Tonight it’s fat and starch central at Casa Saxon.
I like stuffed pasta, and I like baked pasta, but I don’t normally combine the two because it just seems…overly self-indulgent. BUT tonight I went to a little bit more effort than usual for a Saturday in which have felt depressingly hungover for most of the day. (Depressingly, because I haven’t had anything except tea and water and coffee and the occasional juice to drink for weeks…!)
I diced an onion and sauteed it in olive oil (or EVOO as Maggie Beer likes to call it) and while it was cooking I diced two zucchinis and threw them in too. (In my flame-orange Le Creuset. Just because I can.)
I also diced a red capsicum and 3 large cloves of garlic AND a small bunch of flat-leaf parsley from a friend’s garden and added them too.
Then I ground some black pepper and added some Himalayan crystal salt (the pink stuff) and some dried oregano, and smoked paprika.
I let that all cook away for a while, and then put in a tin of diced or ‘dick’ead’ tomatoes as a friend’s daughter wonderfully pronounced it! (Loudly. In a supermarket. Hee hee.)
A drizzle of balsamic vinegar to finish it off, and I let it simmer while I cooked a packet of veal tortellini and made a cheese sauce.
I put a small lump of butter and some olive oil in a small saucepan with some (maybe 1.2 cup?) flour and as the butter melted I stirred it into a smooth roux. I love leaning over the stove and smelling the deliciousness of dextrinising flour and simmering garlicky, parsley..er…ey tomatoes.
Anyway while that cooked a bit I grated some cheese, which is EASILY my least favourite kitchen job, a short head in front of peeling grotty potatoes or sorting through leafy greens.
I used half milk and half boiling water for the sauce – all milk makes it richer but it was already going to be pretty damn rich anyway.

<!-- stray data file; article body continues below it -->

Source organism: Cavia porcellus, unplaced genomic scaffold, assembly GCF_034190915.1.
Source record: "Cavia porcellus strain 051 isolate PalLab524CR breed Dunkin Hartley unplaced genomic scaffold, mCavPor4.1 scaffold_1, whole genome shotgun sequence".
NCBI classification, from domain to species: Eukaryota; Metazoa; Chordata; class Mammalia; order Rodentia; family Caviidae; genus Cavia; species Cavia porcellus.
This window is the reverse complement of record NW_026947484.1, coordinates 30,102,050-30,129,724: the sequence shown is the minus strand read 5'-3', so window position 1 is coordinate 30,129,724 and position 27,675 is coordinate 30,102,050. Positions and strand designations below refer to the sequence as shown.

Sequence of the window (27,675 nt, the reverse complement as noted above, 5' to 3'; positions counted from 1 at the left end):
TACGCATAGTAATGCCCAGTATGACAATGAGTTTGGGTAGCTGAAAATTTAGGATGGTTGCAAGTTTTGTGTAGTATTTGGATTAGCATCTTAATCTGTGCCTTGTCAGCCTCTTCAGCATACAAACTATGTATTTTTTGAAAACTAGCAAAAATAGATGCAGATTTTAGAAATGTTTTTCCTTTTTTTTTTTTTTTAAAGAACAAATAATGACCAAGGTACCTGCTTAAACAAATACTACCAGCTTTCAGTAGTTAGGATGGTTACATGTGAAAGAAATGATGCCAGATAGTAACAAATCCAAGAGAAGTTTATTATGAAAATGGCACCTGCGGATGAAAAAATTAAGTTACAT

I poured it in installments, stirring briskly with each addition (I get why people use whisks but I normally don’t as they tend not to be able to fit into the ‘corners’ of a standard saucepan) and grated in some nutmeg – I love love love the wonderful smell of fresh nutmeg drifting down in tiny flakes over the white sauce. (I use a microplane to grate nutmeg – my brother bought me one years ago for a Christmas present. VERY thoughtful!)
I also added a few grinds of pepper. (From my Peugeot pepper mill, which same brother bought me and C for a wedding present. )(We wanted a Peugeot as C’s parent’s have one which they have been using for over 25 years, so I have a very valid example of the usefulness of stainless-steel gears. I always wonder, when looking at the superb examples of wood-turned peppermills in boutique-type shops and wood-turning displays, WHY people go to all that trouble and then ruin them by putting in plastic gears? Hint – never, ever, ever buy a pepper grinder that has plastic gears, unless you like replacing gears a lot.)
But I as usual digress.
I turned off the flame and threw in the grated cheese and stirred it in, and then mixed the cooked drained tortellini together with the two sauces. I took out two serves for the kids and then poured the rest into into a LINED baking dish. (Even when I am baking something ‘wet’ like this I line the dish with good-quality baking paper because it saves SOOO much washing up, and you still DO get crispy burnt bits, which is the whole point.)
I used my Le Creuset oval baking dish, which C bought at a market stall for ten measly bucks. The woman who sold it to him said, ‘It’s a bit expensive, but it IS Le Creuset.”
Yeah. I’ll swallow that steep price with a big smile, I think.
The main problem with it is that it is the right size for 3 generous serves, and so often C and I look at the last lonely serve and decide to put it out of its misery.
Anyway! I sprinkled the top with some extra grated cheese and put it in the oven at 200C for…as long as it has taken to write this and comment on FB and watch C crying with laughter after I made him read the latest ‘The Bloggess’ post about buying a 5-foot metal chicken. (No I don’t know yet how to add links.)
And now I am about to eat it.
I’ll let you know how it turns out.